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Unformatted text preview: EE 261 The Fourier Transform and its Applications Fall 2011 Problem Set Eight Solutions 1. (20 points) A True Story : Professor Osgood and a graduate student were working on a discrete form of the sampling theorem. This included looking at the DFT of the discrete rect function f [ n ] = ( 1 ,  n  N 6 , N 2 + 1 n &lt; N 6 , N 6 &lt; n N 2 The grad student, ever eager, said Let me work this out. A short time later the student came back saying I took a particular value of N and I plotted the DFT using MATLAB (their FFT routine). Here are plots of the real part and the imaginary part. 10 8 6 4 2 2 4 6 8 10 2 2 4 6 8 k real part of F(k) 10 8 6 4 2 2 4 6 8 10 2 1 1 2 k imaginary part of F(k) 1 (a) Produce these figures. Professor Osgood said, That cant be correct. (b) Is Professor Osgood right to object? If so, what is the basis of his objection, and produce the correct plot. If not, explain why the student is correct. Solution The student executed the following MATLAB command. f = [0 0 0 0 0 0 0 1 1 1 1 1 1 1 0 0 0 0 0 0 0]; F = fftshift(fft(fftshift(f))); DFT in MATLAB is done assuming DC at the first component of the array. Therefore the command fftshift is used to alter the center of the input array. There is a fine detail here that is worth noting. When the array size is N, fftshift shifts the ceil(N/2)+1 component to be the first component of the array. Therefore, to obtain the desired result, the rect function should be centered around the ceil(N/2)+1 component. The following command will give F without any imaginary compo nent. f = [0 0 0 0 0 0 0 0 1 1 1 1 1 1 1 0 0 0 0 0 0 0]; F = fftshift(fft(fftshift(f))); Heres the correct plot: 2 10 8 6 4 2 2 4 6 8 10 2 2 4 6 8 k real part of F(k) 10 8 6 4 2 2 4 6 8 10 2 1 1 2 k imaginary part of F(k) 3 2. (15 points) DFTs frequency response and spectral leakage Compute the DFT of a discrete signal of frequency x/N : f [ k ] = e 2 ixk/N i.e., find a closed form expression for F f . This is the frequency response of the DFT. Qual itatively, how is the spectrum different when x is an integer and when x is not an integer? Plot the magnitude of the frequency response for x = 2 . 5 and N = 8. Does the plot agree with what you expect? Solutions: The DFT is calculated by F f [ n ] = N 1 X k =0 f [ k ]  kn = N 1 X k =0 e 2 ixk/N e 2 ink/N = N 1 X k =0 e 2 i ( x n ) k/N = 1 e 2 i ( x n ) 1 e 2 i ( x n ) /N = e 2 i ( x n ) / 2 e 2 i ( x n ) / 2 N e 2 i ( x n ) / 2 e 2 i ( x n ) / 2 e 2 i ( x n ) / 2 N e 2 i ( x n ) / 2 N = e 2 i ( x n ) / 2(1 1 /N ) sin(2 ( x n ) / 2) sin(2 ( x n ) / 2 N ) The magnitude of the frequency response is F f [ n ]  = sin(2 ( x n ) / 2) sin(2 ( x n ) / 2 N ) When x is an integer, the DFT is a delta function, agreeing with what we saw in class. But if x is not an integer, we see something like: 1 2 3 4 5 6 7 1...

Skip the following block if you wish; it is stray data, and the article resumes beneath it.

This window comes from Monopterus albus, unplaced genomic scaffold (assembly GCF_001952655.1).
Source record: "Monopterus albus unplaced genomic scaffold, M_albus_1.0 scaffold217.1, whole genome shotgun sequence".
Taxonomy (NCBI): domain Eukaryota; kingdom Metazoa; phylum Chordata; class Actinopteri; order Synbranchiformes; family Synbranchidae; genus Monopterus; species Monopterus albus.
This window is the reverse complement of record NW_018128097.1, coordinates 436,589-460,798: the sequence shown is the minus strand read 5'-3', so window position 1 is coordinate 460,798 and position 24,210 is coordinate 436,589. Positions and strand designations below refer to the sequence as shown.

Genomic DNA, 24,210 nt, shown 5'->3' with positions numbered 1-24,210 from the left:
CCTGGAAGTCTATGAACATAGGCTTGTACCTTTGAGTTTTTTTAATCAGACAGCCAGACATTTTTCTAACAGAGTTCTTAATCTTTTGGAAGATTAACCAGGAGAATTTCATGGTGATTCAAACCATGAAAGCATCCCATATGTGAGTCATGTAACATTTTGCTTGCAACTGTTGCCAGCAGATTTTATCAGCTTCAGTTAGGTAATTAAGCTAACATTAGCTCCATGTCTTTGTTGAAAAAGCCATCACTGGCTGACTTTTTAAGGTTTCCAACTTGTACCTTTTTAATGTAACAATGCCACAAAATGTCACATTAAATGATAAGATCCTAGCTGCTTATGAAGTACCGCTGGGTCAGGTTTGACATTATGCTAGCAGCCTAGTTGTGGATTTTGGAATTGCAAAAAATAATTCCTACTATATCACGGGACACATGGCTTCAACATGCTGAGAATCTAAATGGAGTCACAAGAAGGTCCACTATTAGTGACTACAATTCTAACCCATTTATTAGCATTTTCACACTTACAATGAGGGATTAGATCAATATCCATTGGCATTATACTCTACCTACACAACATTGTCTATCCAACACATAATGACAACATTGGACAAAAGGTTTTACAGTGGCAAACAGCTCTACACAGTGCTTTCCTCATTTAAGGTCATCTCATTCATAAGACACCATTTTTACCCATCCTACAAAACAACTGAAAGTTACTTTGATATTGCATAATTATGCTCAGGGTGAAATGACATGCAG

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This note was uploaded on 01/10/2012 for the course EE 216 taught by Professor Harris,j during the Fall '09 term at Stanford.
 Fall '09
 Harris,J

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